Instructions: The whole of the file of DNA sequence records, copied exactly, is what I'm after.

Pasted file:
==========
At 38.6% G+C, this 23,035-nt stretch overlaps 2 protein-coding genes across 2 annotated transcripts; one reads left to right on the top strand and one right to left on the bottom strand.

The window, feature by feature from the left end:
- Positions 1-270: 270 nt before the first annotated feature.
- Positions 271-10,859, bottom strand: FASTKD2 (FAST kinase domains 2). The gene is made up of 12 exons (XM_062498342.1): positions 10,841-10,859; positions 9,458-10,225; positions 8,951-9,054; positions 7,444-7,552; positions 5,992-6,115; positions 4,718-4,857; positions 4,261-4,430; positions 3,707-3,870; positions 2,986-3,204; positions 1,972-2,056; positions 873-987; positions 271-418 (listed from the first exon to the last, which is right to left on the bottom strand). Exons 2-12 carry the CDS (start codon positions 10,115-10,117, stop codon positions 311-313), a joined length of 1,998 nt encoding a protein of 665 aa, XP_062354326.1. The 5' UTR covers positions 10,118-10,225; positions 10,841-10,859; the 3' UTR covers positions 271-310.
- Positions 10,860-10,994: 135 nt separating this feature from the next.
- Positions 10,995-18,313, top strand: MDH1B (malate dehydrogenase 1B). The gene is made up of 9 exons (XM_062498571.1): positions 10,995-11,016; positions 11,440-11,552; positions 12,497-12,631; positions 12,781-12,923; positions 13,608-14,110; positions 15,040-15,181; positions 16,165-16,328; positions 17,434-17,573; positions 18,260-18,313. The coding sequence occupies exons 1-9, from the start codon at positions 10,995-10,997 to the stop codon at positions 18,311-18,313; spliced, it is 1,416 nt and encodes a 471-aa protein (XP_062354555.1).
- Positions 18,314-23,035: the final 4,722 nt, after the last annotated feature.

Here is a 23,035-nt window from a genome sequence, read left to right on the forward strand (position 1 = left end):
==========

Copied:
At 38.6% G+C, this 23,035-nt stretch overlaps 2 protein-coding genes across 2 annotated transcripts; one reads left to right on the top strand and one right to left on the bottom strand.

The window, feature by feature from the left end:
- Positions 1-270: 270 nt before the first annotated feature.
- Positions 271-10,859, bottom strand: FASTKD2 (FAST kinase domains 2). The gene is made up of 12 exons (XM_062498342.1): positions 10,841-10,859; positions 9,458-10,225; positions 8,951-9,054; positions 7,444-7,552; positions 5,992-6,115; positions 4,718-4,857; positions 4,261-4,430; positions 3,707-3,870; positions 2,986-3,204; positions 1,972-2,056; positions 873-987; positions 271-418 (listed from the first exon to the last, which is right to left on the bottom strand). Exons 2-12 carry the CDS (start codon positions 10,115-10,117, stop codon positions 311-313), a joined length of 1,998 nt encoding a protein of 665 aa, XP_062354326.1. The 5' UTR covers positions 10,118-10,225; positions 10,841-10,859; the 3' UTR covers positions 271-310.
- Positions 10,860-10,994: 135 nt separating this feature from the next.
- Positions 10,995-18,313, top strand: MDH1B (malate dehydrogenase 1B). The gene is made up of 9 exons (XM_062498571.1): positions 10,995-11,016; positions 11,440-11,552; positions 12,497-12,631; positions 12,781-12,923; positions 13,608-14,110; positions 15,040-15,181; positions 16,165-16,328; positions 17,434-17,573; positions 18,260-18,313. The coding sequence occupies exons 1-9, from the start codon at positions 10,995-10,997 to the stop codon at positions 18,311-18,313; spliced, it is 1,416 nt and encodes a 471-aa protein (XP_062354555.1).
- Positions 18,314-23,035: the final 4,722 nt, after the last annotated feature.

Here is a 23,035-nt window from a genome sequence, read left to right on the forward strand (position 1 = left end):